8. Is there Extended Day in middle school?
There is a program administered by the Extended Day office at the Ed Center called Check-In. Students in the program can “check in” with staff and then go to after school activities, work with a teacher or go to the Media Center until 3:30 when they return to Check-In. Check-In closes at 6:00 pm.
9. What sports activities are available?
Students can participate in both interscholastic and intramural sports. A physical completed within a year is required to try out for an interscholastic sport. To participate, a student must have a physical completed after May 1 of the current year. The form is available on the WMS website.
Intramural sports do not require a physical to participate.
10. What other after school activities are there?
There are many clubs and organizations that meet after school, everything from Model UN to art to an International Foods Club. Not all clubs meet every week so students should listen to announcements in the morning. After school activities are also posted on the WMS website.
11. How do parents stayed informed of after school activities and other school events?
The Williamsburg website, www.apsva.us/williamsburg is the best source for up to date information. On it you will see Upcoming Events and a link to calendars for the rest of the year. The morning announcements are also posted. There are shortcuts to teachers through email, the Williamsburg Gazette and other sources of information and links to Emergency Announcements, APS Talk and Blackboard. Blackboard is another rich source of information, including team news and homework.
12. In elementary school we had Friday folders. How do I know how my child is doing?
Each team has its own procedures for keeping you informed on a weekly basis. There is also an electronic gradebook that parents can access at any time.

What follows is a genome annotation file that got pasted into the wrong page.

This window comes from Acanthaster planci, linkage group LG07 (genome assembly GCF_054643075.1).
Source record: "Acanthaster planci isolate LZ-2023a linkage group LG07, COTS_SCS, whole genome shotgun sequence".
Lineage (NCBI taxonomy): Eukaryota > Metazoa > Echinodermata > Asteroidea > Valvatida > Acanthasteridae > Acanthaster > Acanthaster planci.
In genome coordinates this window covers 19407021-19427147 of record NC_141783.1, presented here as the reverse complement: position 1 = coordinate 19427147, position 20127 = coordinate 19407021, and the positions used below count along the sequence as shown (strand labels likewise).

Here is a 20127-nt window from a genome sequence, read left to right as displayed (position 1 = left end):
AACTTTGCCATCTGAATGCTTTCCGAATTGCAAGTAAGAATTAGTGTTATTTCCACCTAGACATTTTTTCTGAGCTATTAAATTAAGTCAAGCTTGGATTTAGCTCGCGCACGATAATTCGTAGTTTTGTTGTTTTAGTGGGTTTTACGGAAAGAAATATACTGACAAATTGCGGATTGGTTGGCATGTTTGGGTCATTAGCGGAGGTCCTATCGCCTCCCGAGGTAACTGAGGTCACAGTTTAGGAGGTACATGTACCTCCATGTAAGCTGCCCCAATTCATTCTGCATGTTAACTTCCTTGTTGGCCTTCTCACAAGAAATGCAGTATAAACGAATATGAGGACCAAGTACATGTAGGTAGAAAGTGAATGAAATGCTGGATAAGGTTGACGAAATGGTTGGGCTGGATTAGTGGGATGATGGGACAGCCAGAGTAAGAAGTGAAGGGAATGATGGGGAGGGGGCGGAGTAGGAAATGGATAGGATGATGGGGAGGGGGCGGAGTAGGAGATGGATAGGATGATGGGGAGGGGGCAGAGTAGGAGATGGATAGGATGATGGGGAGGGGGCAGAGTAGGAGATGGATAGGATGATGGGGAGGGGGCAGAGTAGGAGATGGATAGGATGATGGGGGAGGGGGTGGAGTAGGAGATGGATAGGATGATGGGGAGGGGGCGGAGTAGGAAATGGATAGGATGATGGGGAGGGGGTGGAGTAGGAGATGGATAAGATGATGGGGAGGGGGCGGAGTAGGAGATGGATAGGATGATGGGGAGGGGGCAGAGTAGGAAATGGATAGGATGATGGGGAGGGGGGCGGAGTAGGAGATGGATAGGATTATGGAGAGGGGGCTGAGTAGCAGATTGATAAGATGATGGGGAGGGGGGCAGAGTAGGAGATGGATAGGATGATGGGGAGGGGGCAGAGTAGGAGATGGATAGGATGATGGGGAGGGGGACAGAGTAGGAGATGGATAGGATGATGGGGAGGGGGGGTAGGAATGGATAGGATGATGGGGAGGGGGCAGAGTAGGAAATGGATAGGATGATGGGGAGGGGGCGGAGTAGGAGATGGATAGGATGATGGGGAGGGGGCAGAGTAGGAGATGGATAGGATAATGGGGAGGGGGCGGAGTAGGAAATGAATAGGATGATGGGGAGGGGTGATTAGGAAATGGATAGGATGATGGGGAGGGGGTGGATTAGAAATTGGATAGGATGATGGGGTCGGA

Teachers can be contacted via email or phone.
Just as in elementary school, we do two conferences a year, one in October and another in March. Team conferences can be scheduled at any time through the team leader or the counselor.
13. What are the homework expectations in 6th grade?
We follow the county's guidelines on homework, about 20 minutes per core class plus a half an hour of reading. Not every subject has homework every night. Students record their assignments in their agendas and assignments are posted on Blackboard as backup.
14. My child has an IEP. How are special education services delivered in middle school?
We offer a continuum of services for students with IEP's. Students whose goals and accommodations/modifications can be met in a general education classroom receive support in the identified areas by special education staff which includes both teachers and classroom assistants. Students whose goals and accommodations/modifications are best met in smaller settings receive the same grade level curriculum taught by a highly qualified special education teacher. Depending on the size of the class, a classroom assistant may also be assigned to the class.
v Talk to teachers and counselors.
v Learn about course selections for the next school year.
v Listen to an AP panel discussion.
v Check out graduation requirements.
This is a great opportunity to gather more information that will assist you in determining the most appropriate course selection for the 2015-2016 school year.
If you have additional questions, please contact Mark Rooks, Director of Counseling at Yorktown at firstname.lastname@example.org or 703-228-5363.